Thursday, 25 October 2012
The Old Video Store
Funny how things go.
I had a dream the other night that the old video store had re-opened. The place was packed and everyone was excited about movies. In dreams, everyone loves the movies; but in real life, people mostly just moan about them. I was genuinely disappointed when I woke up.
And two days passed.
Then the phone rang. It was my old boss from the video store. Hadn’t heard from him in maybe three years. Those years haven’t been kind to him. The video store was all he knew, it was his life. Now it’s gone, and so is his wife. And he has trouble getting access to his kids.
These things happen for a variety of reasons, but of course; he traces it back to the video store. Everything was great when he had that place.
He called me just to catch up. He was at home with his new girlfriend, who I also vaguely knew – and they were watching a movie, which reminded him and her of me. And that’s why I got the call a few days later.
Someone offered to reopen the store. It’s sitting there derelict, and with a bit of investment, it could get off the ground again.
And maybe that’s why he called me. I had no authority at the store. I was just the kid sitting there for below minimum wage, but we had a bit of a rental-renaissance when I was there. We bucked the trend. We got people renting movies again.
But it didn’t last. We built a new core of customers who loved movies. But it’s just like the cinema. There’s a hardcore who goes twice a week, but most people go once every six months.
A video store can’t survive with those numbers. Not anymore.
But he got a call last week – and this guy suggested he re-open. Said he’d put up the cash. Get the old horse back on the track.
So when my friend got in touch with me - he knew it wasn't the right thing to do, but there was some hope in his voice. Maybe things would be like they used to be.
But he’s not remembering the last few years. The day’s takings were rarely enough to buy a pizza come the end of the night. The distributors were keeping rental DVD prices sky high, yet feeding mass amounts of discs to the supermarkets far below retail prices. Sometimes he would buy discs retail, but rental stores get penalized for that. They were being squeezed out by the distributors. This is a typical capitalism story.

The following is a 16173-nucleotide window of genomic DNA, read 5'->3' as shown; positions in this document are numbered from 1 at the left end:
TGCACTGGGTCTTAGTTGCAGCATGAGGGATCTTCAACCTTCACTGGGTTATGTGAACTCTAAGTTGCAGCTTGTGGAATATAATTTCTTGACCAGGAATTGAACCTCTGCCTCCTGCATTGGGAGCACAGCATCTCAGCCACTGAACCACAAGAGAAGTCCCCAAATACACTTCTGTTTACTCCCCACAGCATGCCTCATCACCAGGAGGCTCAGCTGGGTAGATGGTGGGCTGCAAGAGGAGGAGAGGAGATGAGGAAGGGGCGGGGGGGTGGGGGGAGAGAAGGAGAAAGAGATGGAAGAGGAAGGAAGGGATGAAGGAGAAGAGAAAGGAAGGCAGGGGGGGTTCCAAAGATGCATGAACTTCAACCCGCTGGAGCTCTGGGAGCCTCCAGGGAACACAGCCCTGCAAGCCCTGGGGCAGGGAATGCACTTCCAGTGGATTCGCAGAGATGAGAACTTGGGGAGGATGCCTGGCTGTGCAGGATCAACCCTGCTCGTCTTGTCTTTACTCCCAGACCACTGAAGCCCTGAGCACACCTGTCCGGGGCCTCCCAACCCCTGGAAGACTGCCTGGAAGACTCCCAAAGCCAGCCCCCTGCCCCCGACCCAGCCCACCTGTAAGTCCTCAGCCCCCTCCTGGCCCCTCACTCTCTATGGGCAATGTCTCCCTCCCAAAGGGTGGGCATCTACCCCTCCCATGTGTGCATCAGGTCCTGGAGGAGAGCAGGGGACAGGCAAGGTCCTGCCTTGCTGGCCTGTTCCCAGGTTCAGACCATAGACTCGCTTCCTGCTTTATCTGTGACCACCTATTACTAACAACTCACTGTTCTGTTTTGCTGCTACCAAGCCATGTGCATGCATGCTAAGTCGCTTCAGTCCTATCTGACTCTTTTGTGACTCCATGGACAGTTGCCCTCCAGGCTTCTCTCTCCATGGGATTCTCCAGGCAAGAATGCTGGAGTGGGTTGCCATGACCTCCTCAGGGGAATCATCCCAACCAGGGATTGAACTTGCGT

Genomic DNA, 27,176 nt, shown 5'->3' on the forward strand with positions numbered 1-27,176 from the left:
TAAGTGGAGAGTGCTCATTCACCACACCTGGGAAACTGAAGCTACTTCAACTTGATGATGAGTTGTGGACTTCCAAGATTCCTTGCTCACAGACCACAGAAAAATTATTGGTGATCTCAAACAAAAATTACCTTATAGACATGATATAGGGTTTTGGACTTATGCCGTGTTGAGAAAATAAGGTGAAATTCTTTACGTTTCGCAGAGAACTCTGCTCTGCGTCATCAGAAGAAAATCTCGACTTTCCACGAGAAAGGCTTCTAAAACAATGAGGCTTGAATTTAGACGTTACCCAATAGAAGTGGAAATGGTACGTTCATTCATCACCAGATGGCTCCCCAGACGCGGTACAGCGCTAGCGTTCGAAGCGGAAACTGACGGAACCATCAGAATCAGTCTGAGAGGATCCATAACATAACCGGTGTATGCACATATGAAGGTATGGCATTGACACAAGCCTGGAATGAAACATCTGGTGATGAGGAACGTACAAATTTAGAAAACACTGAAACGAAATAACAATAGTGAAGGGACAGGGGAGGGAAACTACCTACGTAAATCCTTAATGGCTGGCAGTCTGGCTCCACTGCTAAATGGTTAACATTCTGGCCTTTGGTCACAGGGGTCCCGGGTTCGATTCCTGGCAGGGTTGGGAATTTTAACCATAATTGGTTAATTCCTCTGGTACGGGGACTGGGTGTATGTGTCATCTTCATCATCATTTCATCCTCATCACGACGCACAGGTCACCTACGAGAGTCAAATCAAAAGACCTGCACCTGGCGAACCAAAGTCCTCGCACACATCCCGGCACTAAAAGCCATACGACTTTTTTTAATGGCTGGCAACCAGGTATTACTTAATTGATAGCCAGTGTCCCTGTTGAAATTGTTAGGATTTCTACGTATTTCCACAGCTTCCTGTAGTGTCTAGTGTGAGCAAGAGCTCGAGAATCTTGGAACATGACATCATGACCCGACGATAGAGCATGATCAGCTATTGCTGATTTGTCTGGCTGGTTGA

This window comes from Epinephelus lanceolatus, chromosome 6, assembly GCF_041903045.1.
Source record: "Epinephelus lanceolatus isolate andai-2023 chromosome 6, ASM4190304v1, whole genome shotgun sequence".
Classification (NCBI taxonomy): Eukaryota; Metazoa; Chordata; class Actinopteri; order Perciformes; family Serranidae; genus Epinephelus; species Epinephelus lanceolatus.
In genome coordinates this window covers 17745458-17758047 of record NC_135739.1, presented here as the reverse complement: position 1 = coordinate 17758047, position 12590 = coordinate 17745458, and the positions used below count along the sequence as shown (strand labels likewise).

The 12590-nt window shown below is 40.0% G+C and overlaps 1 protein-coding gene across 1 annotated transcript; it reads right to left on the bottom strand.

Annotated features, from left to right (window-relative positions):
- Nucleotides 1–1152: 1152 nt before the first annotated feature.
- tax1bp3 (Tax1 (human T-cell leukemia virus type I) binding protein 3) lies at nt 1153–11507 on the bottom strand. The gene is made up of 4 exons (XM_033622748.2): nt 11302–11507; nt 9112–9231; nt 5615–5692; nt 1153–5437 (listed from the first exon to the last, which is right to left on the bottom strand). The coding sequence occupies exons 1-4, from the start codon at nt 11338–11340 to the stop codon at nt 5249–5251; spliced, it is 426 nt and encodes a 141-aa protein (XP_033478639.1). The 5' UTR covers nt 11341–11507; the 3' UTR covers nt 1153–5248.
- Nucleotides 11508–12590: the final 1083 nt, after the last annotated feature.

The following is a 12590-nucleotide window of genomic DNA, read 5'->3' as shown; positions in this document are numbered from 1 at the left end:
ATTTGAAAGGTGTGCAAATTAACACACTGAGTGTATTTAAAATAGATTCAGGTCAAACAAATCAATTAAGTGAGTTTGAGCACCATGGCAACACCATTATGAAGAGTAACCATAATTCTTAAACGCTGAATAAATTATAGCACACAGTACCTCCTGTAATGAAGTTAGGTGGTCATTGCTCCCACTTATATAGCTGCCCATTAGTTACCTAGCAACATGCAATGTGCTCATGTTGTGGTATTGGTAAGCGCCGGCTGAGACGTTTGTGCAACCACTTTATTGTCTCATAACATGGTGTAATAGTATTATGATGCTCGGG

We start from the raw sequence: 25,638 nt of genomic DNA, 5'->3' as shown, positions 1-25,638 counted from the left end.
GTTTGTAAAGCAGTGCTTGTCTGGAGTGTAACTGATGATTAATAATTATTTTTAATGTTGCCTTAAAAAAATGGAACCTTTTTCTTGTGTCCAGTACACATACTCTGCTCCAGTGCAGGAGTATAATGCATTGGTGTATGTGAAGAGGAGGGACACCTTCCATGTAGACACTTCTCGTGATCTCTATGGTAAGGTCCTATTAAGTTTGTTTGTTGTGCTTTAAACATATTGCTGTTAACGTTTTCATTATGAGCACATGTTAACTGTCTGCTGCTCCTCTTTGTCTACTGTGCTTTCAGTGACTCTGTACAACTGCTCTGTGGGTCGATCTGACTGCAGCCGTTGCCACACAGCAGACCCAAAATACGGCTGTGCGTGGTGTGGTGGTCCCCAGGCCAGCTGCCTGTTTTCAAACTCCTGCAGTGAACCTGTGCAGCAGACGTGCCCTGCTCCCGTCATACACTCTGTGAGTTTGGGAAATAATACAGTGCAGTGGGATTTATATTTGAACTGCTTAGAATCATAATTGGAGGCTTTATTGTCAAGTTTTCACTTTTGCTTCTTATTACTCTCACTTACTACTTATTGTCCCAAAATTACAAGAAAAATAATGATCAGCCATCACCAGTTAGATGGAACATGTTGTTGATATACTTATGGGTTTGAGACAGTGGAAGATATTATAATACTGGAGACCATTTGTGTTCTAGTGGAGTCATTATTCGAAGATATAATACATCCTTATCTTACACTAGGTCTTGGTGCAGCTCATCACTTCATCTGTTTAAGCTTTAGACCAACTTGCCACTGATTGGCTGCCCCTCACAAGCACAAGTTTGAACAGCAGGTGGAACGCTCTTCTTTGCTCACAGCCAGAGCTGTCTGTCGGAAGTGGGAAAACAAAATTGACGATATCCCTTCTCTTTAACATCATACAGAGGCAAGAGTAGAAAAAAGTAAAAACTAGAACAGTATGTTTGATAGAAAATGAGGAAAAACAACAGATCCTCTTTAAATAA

The DVD/video rental industry is no longer relevant.
Sounds a crazy thing to say. After all, 90% of Netflix USA’s income is still through their DVD service.
But it’s dying.
And the video store is all but dead.
I was the one who had to break it to him. I mean, he knew already, but he listens to me. I used to be the kid in the video store, but now I’m the guy on the inside looking out. It’s my job to know where distribution is going. And everyone is looking towards the internet. And those who aren’t, are living in denial.
I’m already feeling nostalgic for the days when you could walk to the end of your street and find people eager to discuss the latest movies. Remember those days? You’d pop in to pick up a movie and end up sticking around for three hours discussing the obscure movies by the corner, in the bottom row, that were faded by the sunlight and neglected by the customers.
Those days are gone. I had to tell him, “don’t re-open the store.” That business model is gone. Sure, it’d be packed out for the first week, but nobody wants DVD anymore. Nobody wants VHS. Nobody wants the video store.